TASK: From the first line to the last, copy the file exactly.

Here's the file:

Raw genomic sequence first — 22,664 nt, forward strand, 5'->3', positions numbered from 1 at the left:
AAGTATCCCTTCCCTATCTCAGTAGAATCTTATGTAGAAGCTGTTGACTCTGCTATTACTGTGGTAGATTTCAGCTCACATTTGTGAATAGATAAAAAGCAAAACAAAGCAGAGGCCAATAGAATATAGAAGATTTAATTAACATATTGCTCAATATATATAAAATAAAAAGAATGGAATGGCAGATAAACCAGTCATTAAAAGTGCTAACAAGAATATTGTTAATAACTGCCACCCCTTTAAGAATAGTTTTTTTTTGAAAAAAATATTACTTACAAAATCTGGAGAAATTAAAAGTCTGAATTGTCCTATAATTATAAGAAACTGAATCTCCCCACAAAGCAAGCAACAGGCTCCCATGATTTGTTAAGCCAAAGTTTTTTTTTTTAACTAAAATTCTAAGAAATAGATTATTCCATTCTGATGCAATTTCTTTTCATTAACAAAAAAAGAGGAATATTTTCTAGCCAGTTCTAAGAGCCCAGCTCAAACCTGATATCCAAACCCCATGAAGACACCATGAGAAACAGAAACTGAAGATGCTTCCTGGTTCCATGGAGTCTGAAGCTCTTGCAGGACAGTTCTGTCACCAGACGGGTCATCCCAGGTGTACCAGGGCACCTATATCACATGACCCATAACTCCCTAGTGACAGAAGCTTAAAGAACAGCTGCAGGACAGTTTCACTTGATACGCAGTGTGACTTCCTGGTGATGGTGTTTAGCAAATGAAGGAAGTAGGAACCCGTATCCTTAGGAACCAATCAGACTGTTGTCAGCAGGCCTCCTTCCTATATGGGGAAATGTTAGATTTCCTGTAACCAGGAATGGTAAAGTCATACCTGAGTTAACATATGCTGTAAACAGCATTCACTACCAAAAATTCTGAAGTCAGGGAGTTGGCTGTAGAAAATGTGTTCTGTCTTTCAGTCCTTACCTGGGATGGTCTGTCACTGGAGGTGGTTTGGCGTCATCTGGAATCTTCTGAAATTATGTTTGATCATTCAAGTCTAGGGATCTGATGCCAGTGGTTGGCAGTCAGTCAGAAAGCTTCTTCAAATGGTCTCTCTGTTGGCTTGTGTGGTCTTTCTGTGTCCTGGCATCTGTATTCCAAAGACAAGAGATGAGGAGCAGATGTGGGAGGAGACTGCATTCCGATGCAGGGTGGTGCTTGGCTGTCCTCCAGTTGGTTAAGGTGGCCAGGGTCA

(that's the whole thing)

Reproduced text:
Raw genomic sequence first — 22,664 nt, forward strand, 5'->3', positions numbered from 1 at the left:
AAGTATCCCTTCCCTATCTCAGTAGAATCTTATGTAGAAGCTGTTGACTCTGCTATTACTGTGGTAGATTTCAGCTCACATTTGTGAATAGATAAAAAGCAAAACAAAGCAGAGGCCAATAGAATATAGAAGATTTAATTAACATATTGCTCAATATATATAAAATAAAAAGAATGGAATGGCAGATAAACCAGTCATTAAAAGTGCTAACAAGAATATTGTTAATAACTGCCACCCCTTTAAGAATAGTTTTTTTTTGAAAAAAATATTACTTACAAAATCTGGAGAAATTAAAAGTCTGAATTGTCCTATAATTATAAGAAACTGAATCTCCCCACAAAGCAAGCAACAGGCTCCCATGATTTGTTAAGCCAAAGTTTTTTTTTTTAACTAAAATTCTAAGAAATAGATTATTCCATTCTGATGCAATTTCTTTTCATTAACAAAAAAAGAGGAATATTTTCTAGCCAGTTCTAAGAGCCCAGCTCAAACCTGATATCCAAACCCCATGAAGACACCATGAGAAACAGAAACTGAAGATGCTTCCTGGTTCCATGGAGTCTGAAGCTCTTGCAGGACAGTTCTGTCACCAGACGGGTCATCCCAGGTGTACCAGGGCACCTATATCACATGACCCATAACTCCCTAGTGACAGAAGCTTAAAGAACAGCTGCAGGACAGTTTCACTTGATACGCAGTGTGACTTCCTGGTGATGGTGTTTAGCAAATGAAGGAAGTAGGAACCCGTATCCTTAGGAACCAATCAGACTGTTGTCAGCAGGCCTCCTTCCTATATGGGGAAATGTTAGATTTCCTGTAACCAGGAATGGTAAAGTCATACCTGAGTTAACATATGCTGTAAACAGCATTCACTACCAAAAATTCTGAAGTCAGGGAGTTGGCTGTAGAAAATGTGTTCTGTCTTTCAGTCCTTACCTGGGATGGTCTGTCACTGGAGGTGGTTTGGCGTCATCTGGAATCTTCTGAAATTATGTTTGATCATTCAAGTCTAGGGATCTGATGCCAGTGGTTGGCAGTCAGTCAGAAAGCTTCTTCAAATGGTCTCTCTGTTGGCTTGTGTGGTCTTTCTGTGTCCTGGCATCTGTATTCCAAAGACAAGAGATGAGGAGCAGATGTGGGAGGAGACTGCATTCCGATGCAGGGTGGTGCTTGGCTGTCCTCCAGTTGGTTAAGGTGGCCAGGGTCA